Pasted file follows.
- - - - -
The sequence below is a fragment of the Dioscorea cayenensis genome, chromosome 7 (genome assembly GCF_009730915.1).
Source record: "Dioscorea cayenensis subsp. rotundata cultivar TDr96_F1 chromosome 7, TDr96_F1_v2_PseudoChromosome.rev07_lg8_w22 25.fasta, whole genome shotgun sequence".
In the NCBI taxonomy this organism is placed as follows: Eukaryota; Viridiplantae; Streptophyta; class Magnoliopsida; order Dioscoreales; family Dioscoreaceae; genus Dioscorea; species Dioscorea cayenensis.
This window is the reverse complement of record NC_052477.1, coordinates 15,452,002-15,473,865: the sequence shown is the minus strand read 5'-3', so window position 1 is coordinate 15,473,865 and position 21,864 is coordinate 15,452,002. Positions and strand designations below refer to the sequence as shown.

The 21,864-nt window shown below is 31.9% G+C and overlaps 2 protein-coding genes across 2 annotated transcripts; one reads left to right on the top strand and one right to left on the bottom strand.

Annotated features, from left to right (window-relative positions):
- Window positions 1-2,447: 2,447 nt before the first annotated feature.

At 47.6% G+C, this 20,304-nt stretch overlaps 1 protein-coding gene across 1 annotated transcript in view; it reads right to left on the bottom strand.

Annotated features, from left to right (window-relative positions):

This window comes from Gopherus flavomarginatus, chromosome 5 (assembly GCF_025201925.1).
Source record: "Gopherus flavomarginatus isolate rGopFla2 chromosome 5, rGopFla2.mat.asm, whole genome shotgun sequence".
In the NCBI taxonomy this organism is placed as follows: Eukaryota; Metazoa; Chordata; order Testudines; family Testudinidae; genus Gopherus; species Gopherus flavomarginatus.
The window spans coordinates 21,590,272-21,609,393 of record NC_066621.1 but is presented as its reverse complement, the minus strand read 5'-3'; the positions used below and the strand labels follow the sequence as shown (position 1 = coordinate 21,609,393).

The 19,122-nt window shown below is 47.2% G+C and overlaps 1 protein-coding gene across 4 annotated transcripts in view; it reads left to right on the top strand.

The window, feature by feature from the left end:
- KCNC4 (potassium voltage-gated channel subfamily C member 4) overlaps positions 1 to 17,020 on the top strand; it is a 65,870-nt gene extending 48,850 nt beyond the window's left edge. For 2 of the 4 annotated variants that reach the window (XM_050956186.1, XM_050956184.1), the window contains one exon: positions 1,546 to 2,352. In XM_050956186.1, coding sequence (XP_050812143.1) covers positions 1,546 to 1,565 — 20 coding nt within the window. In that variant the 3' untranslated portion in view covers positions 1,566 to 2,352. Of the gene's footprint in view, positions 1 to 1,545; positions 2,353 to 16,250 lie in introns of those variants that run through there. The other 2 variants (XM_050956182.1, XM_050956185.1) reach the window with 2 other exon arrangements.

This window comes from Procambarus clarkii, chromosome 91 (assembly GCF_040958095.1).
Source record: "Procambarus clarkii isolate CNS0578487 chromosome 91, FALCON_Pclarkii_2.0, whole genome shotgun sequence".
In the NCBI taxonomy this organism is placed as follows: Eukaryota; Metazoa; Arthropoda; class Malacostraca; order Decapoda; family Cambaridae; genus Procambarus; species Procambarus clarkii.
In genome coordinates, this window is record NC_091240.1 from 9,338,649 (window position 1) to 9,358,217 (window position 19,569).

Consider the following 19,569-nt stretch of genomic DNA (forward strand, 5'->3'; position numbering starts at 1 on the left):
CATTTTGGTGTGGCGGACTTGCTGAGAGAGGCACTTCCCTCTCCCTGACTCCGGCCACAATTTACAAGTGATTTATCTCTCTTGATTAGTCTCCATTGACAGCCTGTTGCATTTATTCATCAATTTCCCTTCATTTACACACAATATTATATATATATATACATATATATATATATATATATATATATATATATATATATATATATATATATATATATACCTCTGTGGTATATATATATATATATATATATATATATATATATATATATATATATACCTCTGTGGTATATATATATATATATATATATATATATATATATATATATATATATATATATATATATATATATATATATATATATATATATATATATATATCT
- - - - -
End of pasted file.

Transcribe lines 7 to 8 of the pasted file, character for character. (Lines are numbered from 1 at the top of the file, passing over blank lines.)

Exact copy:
- Window positions 1-2,447: 2,447 nt before the first annotated feature.

At 47.6% G+C, this 20,304-nt stretch overlaps 1 protein-coding gene across 1 annotated transcript in view; it reads right to left on the bottom strand.